Metropolitan District Commissioners To Adopt 2018 Budget Monday

Looking at a nearly 10 percent increase in its budget for the 2018 calendar year, Metropolitan District officials will vote Monday on whether to approve the proposed $167.1 million budget or make changes. Commissioners are also expected to set the water rate for the 2018 calendar year.

Leaders in member towns largely oppose the proposed $15 million budget hike, saying that the increase comes at a time when towns are already receiving less state aid while looking at ways to maintain services at the local level.

MDC officials say the increase is mainly driven by debt and payroll. Debt is increasing by $8 million and payroll is increasing by $2.5 million.

The MDC has proposed increasing its treated water rates from $2.77 per 100 cubic feet of water to $3.14, and its untreated water rates from $1 to $1.50 per 100 cubic feet of water. The proposed rates would mean that customers would see a $3 monthly increase, according to budget documents, which would not include a Department of Public Health fee.

Hartford’s 2017 contribution was about $11 million and in the MDC’s proposed budget, the city would be expected to pay about $11.5 million, broken into four installments over the course of the 2018 year, according to MDC budget documents.

The mayor’s office said Hartford officials have budgeted for the proposed MDC increase in the 2019 budget, and said the increase won’t have a significant impact on the current budget.

In West Hartford, officials are looking at a proposed 10.8 percent, or $881,000, increase over the current contribution.

“I understand this budget includes fixed costs that are very difficult to reduce or eliminate,” West Hartford Director of Financial Services Peter Privitera said in a written statement he plans to present to MDC commissioners Monday. “But please keep in mind that towns face the same financial issues and concerns as you do. In these times of fiscal uncertainty, we must all try to be as conservative as possible.”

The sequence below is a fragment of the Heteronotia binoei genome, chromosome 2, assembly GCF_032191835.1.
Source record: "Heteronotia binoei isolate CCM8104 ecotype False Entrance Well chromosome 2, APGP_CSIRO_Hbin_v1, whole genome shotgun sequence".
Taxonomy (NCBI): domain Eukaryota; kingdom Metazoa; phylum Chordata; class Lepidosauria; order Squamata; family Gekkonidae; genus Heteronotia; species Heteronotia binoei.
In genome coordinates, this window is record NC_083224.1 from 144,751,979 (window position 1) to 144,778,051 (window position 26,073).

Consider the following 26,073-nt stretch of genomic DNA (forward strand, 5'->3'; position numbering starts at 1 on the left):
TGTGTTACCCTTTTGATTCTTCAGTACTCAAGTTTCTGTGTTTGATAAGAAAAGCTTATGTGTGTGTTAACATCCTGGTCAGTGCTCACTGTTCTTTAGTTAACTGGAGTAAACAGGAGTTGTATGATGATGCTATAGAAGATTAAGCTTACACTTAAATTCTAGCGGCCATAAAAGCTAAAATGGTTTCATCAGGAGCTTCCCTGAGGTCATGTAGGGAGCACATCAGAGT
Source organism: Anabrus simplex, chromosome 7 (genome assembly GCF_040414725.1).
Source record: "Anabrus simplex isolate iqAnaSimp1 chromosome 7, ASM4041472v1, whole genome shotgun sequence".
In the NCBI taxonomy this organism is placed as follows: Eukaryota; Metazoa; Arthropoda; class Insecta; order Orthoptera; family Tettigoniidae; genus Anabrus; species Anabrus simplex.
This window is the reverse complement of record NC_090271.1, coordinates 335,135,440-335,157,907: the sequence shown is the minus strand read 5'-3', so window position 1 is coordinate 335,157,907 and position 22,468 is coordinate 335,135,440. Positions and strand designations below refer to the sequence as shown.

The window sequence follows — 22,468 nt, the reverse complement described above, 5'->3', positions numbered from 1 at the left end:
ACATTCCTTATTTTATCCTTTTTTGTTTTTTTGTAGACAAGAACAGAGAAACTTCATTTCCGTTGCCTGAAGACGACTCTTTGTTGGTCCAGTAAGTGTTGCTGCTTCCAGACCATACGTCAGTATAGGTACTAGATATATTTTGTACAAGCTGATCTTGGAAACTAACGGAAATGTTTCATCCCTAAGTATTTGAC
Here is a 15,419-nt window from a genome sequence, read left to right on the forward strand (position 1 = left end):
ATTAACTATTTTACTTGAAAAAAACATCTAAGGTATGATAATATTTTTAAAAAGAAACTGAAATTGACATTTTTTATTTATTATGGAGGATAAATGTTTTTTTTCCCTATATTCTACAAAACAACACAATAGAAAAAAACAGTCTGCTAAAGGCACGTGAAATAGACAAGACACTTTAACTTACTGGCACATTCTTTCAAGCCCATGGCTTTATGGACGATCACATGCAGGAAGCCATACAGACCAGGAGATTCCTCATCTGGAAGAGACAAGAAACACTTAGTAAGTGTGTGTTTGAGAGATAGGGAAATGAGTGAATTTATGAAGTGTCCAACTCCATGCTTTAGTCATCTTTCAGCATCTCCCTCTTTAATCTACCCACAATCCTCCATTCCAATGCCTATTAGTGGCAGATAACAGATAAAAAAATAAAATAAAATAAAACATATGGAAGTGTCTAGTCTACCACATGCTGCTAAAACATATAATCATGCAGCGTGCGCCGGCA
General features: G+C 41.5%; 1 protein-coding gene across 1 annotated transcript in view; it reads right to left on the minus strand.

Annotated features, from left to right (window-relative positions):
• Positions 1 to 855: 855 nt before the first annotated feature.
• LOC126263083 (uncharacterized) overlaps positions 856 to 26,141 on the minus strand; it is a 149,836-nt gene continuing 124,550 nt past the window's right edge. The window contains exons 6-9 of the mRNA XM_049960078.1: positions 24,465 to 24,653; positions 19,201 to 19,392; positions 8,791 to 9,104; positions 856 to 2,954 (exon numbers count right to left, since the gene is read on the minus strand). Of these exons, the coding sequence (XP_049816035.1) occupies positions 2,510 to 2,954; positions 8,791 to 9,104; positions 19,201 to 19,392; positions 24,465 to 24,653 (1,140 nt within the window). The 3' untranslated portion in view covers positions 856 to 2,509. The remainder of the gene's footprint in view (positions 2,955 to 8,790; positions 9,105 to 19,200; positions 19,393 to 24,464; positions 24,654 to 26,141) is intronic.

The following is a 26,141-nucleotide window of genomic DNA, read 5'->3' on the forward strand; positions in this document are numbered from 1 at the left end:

Wethersfield Town Manager Jeff Bridges said the roughly $300,000 increase for the town is “adding insult to injury” considering state aid cuts.

Windsor’s contribution would increase from about $3.7 million to $4 million — a 10.3 percent increase over the current budget, according to MDC budget documents.

Town Manager Peter Souza said the proposed increase poses problems to member towns when state aid to towns is also shrinking. He said he’s expressed his concerns to MDC staff and board members.

“Although much of the sewer assessment increase is related to the district’s need to make capital reinvestments, the resulting impact on member towns’ operating budgets creates difficulties for towns to meet their own service demands and capital needs,” Souza said in an email. “I’m hopeful the board of directors will work to modify the proposed budget to mitigate the impact to member towns as well as ratepayers.”

Windsor Mayor Donald Trinks echoed Souza’s concerns, saying the increase is too much for the average citizen or business.

“It’s especially difficult to those that have worked hard to conserve and save water, thinking they were saving money,” Trinks said in an email.

In Bloomfield, the home of the controversial Niagara bottling plant, the contribution would increase from about $3.1 million to nearly $3.3 million.

Bloomfield Finance Director James Wren said the town is disappointed.

“As we begin work on the fiscal year 2019 budget, the Town Council and Town Manager are striving to minimize the mill rate impact to our taxpayers,” Wren said in an email. “This becomes increasingly difficult to do when we know that we will likely continue to receive less money from the state but operation expenditures over which the Town has no direct control, such as the MDC ad velorum tax, continue to spiral upward.”

MDC officials will hold a public hearing on the proposed budget at 5 p.m. in the board room at 555 Main St. in Hartford. MDC officials are expected to adopt the budget during their 5:30 p.m. district board meeting.

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